(HealthDay News) — For patients with chronic liver disease, statin initiation is associated with low overall incidence of hospitalization due to severe hepatic injury, according to a study published in the January issue of the Journal of Gastroenterology and Hepatology.

Chia-Hsuin Chang, M.D., Ph.D., from the National Taiwan University in Dou-Liou City, and colleagues conducted a nationwide population-based cohort study involving 37,929 subjects with chronic liver disease who started statin therapy. The authors estimated the risk of severe hepatic injury associated with different statins; hospitalization due to liver injury was used as the outcome measure.

The researchers identified 912 incident cases of hospitalization due to hepatic injury during a total of 118,772 person-years of follow-up. For atorvastatin, lovastatin, fluvastatin, pravastatin, simvastatin, and rosuvastatin initiators, the incidence rates were 2.95, 2.49, 2.92, 1.94, 2.65, and 2.52 per 100,000 person-days, respectively. There was no difference overall in the incidence with different statins. On further categorization of high- and low-dose statins, high-dose, but not low-dose, atorvastatin was significantly associated with increased risk of hospitalization due to hepatic injury (hazard ratio, 1.62).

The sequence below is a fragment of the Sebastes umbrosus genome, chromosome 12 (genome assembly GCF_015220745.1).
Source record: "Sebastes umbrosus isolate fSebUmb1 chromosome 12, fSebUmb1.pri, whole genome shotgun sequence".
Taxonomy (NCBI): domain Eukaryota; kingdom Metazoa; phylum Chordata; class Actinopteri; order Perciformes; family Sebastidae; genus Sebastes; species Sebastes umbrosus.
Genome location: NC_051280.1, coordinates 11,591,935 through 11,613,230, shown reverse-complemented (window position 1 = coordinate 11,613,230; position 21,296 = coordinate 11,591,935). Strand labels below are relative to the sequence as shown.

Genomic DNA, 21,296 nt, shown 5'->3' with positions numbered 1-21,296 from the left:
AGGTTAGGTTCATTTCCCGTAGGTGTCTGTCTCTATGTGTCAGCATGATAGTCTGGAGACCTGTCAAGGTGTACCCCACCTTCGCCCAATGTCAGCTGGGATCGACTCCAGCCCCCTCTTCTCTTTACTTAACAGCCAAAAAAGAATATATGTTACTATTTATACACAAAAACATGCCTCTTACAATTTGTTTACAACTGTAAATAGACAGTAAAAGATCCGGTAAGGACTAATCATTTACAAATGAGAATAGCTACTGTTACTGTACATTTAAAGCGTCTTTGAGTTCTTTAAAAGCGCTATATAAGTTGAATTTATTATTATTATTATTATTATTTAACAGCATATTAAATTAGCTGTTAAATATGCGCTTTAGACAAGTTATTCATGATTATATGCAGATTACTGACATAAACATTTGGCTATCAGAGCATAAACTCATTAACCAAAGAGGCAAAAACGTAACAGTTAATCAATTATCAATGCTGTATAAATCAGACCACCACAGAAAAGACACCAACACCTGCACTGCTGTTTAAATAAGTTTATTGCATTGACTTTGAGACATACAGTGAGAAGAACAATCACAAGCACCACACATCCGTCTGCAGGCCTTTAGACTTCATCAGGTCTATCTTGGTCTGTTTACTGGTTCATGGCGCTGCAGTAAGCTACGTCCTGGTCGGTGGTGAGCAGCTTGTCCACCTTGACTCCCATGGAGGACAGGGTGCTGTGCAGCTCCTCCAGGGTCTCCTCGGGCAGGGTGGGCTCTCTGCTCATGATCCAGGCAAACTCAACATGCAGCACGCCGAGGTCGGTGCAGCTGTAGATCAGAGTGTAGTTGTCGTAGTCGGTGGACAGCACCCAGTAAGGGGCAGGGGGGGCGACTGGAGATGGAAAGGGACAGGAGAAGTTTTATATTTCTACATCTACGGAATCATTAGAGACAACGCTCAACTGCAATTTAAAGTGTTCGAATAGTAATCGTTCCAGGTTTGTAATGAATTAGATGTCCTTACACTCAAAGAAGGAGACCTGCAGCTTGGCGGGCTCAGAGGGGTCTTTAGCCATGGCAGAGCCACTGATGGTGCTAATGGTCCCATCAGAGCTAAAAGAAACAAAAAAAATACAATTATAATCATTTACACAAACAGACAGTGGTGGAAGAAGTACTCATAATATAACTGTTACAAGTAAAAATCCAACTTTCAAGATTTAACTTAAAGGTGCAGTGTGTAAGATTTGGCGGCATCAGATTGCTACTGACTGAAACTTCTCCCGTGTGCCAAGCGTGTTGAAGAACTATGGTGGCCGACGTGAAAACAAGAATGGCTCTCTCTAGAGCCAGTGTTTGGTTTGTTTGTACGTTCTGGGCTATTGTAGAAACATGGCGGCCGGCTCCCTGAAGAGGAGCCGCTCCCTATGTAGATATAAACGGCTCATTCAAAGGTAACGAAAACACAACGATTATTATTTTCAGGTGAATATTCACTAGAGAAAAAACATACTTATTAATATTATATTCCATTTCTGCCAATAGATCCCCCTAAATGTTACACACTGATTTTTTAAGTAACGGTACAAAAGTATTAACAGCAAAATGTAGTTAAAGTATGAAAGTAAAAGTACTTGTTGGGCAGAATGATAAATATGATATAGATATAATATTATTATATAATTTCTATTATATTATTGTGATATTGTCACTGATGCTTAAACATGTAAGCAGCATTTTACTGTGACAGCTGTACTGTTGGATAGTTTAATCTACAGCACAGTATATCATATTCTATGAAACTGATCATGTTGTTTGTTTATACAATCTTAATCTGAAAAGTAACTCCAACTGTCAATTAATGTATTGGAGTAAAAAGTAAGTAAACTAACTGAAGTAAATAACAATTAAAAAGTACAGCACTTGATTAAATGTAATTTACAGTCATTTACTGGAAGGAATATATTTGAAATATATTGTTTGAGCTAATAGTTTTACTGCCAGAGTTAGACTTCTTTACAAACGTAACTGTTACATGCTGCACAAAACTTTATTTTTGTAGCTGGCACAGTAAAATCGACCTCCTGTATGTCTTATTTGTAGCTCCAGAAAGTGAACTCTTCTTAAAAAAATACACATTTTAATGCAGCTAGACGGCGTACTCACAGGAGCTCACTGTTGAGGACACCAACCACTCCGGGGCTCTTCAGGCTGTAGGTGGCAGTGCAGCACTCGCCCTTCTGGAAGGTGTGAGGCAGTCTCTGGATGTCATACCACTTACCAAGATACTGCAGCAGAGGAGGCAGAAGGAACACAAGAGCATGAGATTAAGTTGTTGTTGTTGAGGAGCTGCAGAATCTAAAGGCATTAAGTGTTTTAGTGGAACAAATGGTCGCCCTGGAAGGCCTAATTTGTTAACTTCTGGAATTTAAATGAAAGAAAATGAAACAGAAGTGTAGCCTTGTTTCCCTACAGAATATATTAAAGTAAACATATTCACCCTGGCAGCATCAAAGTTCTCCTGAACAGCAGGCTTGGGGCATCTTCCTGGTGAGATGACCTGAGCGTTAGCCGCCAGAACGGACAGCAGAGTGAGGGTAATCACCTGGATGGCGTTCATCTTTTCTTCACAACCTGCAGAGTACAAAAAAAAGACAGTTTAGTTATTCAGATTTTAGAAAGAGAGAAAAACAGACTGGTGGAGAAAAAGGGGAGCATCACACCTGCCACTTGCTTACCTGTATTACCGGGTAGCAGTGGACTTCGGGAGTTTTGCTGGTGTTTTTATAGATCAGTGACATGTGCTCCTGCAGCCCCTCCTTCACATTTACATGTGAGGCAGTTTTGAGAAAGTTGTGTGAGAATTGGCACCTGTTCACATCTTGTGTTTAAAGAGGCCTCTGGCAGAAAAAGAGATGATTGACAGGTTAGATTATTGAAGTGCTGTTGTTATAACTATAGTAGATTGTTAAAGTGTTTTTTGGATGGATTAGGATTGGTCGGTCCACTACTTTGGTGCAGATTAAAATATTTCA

“The overall incidence of hospitalization due to severe hepatic injury was low among statin initiators with chronic liver disease,” the authors write.

Full Text (subscription or payment may be required)